Lesbian, Gay, Bi and Transgender (LGBT) people in Africa face discrimination and in many countries imprisonment just for being who they are. In some countries, gay people even face the death penalty. Gay people face a tough life in many countries in Africa.
For instance, in December 2015, John and David met at a bar in Lilongwe, Malawi and went home to John’s house. They stayed together until 3am and then David walked home. David was confronted by the police, who demanded to know where he had been and what he had been doing. When he hesitated, the police beat him and David told the truth – he had stayed with John and had consensual sex. The police, by this time joined by local people, then went to John’s house and confronted him. His home was then ransacked and both John and David were threatened with being burned alive.
They were both then taken into custody and beaten by the police. They were handcuffed and taken to a clinic where they were stripped naked, had invasive examinations and were forced to take a HIV test. Pictures of them were taken and then posted on social media. The story was reported in the press under headlines such as “Police arrest ‘gay’ suspects”. They were then charged with sodomy, which is against the law in Malawi.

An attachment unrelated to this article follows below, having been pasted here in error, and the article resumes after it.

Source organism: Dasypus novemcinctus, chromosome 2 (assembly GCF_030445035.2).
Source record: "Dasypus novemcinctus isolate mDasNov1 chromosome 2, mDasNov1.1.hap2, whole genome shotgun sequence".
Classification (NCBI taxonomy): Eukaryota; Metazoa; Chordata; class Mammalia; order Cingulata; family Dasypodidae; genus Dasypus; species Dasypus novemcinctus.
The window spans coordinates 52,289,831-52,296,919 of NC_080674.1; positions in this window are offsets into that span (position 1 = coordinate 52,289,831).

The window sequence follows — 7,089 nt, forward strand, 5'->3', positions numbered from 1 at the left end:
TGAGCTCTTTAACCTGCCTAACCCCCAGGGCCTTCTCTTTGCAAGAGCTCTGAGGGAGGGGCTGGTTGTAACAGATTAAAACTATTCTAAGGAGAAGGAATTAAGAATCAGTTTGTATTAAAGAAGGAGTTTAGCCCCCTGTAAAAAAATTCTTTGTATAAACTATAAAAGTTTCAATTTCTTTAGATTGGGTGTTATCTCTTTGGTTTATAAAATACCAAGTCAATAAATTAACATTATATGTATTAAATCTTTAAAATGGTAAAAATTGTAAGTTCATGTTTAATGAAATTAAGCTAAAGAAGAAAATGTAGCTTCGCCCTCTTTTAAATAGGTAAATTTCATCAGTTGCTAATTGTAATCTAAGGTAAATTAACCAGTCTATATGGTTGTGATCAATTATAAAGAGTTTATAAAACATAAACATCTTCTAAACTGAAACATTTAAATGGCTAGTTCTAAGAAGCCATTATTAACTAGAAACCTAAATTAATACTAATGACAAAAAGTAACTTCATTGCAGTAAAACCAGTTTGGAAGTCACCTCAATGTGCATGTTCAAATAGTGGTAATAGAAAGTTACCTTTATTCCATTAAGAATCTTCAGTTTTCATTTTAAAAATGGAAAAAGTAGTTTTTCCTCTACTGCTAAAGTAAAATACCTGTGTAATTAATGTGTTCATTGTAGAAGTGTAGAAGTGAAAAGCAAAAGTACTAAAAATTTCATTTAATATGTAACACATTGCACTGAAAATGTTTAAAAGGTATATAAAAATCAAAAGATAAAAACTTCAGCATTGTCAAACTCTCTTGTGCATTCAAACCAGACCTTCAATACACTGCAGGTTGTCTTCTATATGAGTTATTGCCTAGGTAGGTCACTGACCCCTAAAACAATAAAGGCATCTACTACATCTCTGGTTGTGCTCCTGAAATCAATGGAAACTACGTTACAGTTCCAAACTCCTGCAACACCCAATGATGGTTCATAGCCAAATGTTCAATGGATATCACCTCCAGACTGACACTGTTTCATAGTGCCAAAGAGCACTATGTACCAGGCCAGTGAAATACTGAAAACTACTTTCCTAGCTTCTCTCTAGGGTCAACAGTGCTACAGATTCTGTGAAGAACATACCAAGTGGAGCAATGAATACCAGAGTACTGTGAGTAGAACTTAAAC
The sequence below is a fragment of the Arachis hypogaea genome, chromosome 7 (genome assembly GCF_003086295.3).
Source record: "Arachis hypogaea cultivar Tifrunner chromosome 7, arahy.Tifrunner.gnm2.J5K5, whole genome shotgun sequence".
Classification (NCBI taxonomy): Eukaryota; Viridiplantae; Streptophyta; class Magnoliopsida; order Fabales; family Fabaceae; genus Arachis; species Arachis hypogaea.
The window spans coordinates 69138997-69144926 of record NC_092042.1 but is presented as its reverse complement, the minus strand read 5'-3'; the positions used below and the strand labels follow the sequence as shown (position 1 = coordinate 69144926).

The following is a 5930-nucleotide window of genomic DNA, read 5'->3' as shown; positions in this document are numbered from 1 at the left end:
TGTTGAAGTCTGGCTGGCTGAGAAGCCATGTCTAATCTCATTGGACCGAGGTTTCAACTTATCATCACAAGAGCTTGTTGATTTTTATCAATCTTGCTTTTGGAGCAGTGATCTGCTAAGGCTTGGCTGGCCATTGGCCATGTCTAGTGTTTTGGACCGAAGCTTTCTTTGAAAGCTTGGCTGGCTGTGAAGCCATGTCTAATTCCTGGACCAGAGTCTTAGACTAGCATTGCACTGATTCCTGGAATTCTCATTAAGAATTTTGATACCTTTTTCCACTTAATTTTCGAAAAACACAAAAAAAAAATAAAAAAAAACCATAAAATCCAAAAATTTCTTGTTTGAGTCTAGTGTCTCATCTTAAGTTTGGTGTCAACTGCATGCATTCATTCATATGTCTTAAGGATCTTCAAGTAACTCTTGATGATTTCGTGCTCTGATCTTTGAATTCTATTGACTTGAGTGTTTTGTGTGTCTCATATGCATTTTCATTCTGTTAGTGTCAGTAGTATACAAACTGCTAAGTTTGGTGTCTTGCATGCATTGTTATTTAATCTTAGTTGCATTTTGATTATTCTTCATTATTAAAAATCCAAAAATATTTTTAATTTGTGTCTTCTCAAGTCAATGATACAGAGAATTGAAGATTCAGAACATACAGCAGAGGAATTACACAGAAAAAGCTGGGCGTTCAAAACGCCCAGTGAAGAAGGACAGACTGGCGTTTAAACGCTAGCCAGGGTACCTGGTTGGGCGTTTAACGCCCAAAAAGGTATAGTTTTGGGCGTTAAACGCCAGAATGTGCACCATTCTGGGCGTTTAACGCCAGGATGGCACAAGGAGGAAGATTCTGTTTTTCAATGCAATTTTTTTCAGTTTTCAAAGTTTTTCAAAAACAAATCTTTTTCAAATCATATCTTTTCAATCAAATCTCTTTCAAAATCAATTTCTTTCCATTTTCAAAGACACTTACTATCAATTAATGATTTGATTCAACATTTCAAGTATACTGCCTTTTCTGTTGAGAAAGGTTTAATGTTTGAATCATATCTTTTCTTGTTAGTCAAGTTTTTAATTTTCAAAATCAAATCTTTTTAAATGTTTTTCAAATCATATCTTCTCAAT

This is not only a problem for Men who have Sex with Men (MSM); in some places where it is illegal to be gay, half of MSM are in relationships with women and have children. As these MSM often do not get tested for HIV, many of them do not know that they carry the HIV virus. This means that they pass the virus on to others.
At the Elton John AIDS Foundation we are determined to stop young people getting infected with HIV and making sure those who were sadly born with HIV get help so the virus isn’t spread any further. We are outraged that in many African countries LGBT people are too frightened to admit their sexuality and access health clinics; as a result, it is often difficult for them to get tested for HIV, so many are unaware that they carry the virus and go on to infect other people. As a result we have launched an LGBT Fund to save the lives of LGBT people in Africa. It will focus mainly in countries where, in some cases, half of the LGBT population is HIV-positive. That is absolutely staggering. These people are not getting tested for HIV, not getting medication if they are HIV positive and living with HIV without any support.
The LGBT Fund will immediately support our partners in those countries with catastrophic levels of HIV infection. We are delighted to announce that the United States Government has pledged to match all donations up to $5 million – which will mean we can invest $10 million to help LGBT people, particularly in countries where they are least supported.
We need people to help us reach that fundraising goal. It will allow us to:
- Equip local organisations to scale up testing of HIV, counselling and treatment for LGBT people
- Provide emergency funds to individuals and organisations that fear for their safety
- Make sure LGBT people can receive medical help without being stigmatised.
Could you help us to reach that goal?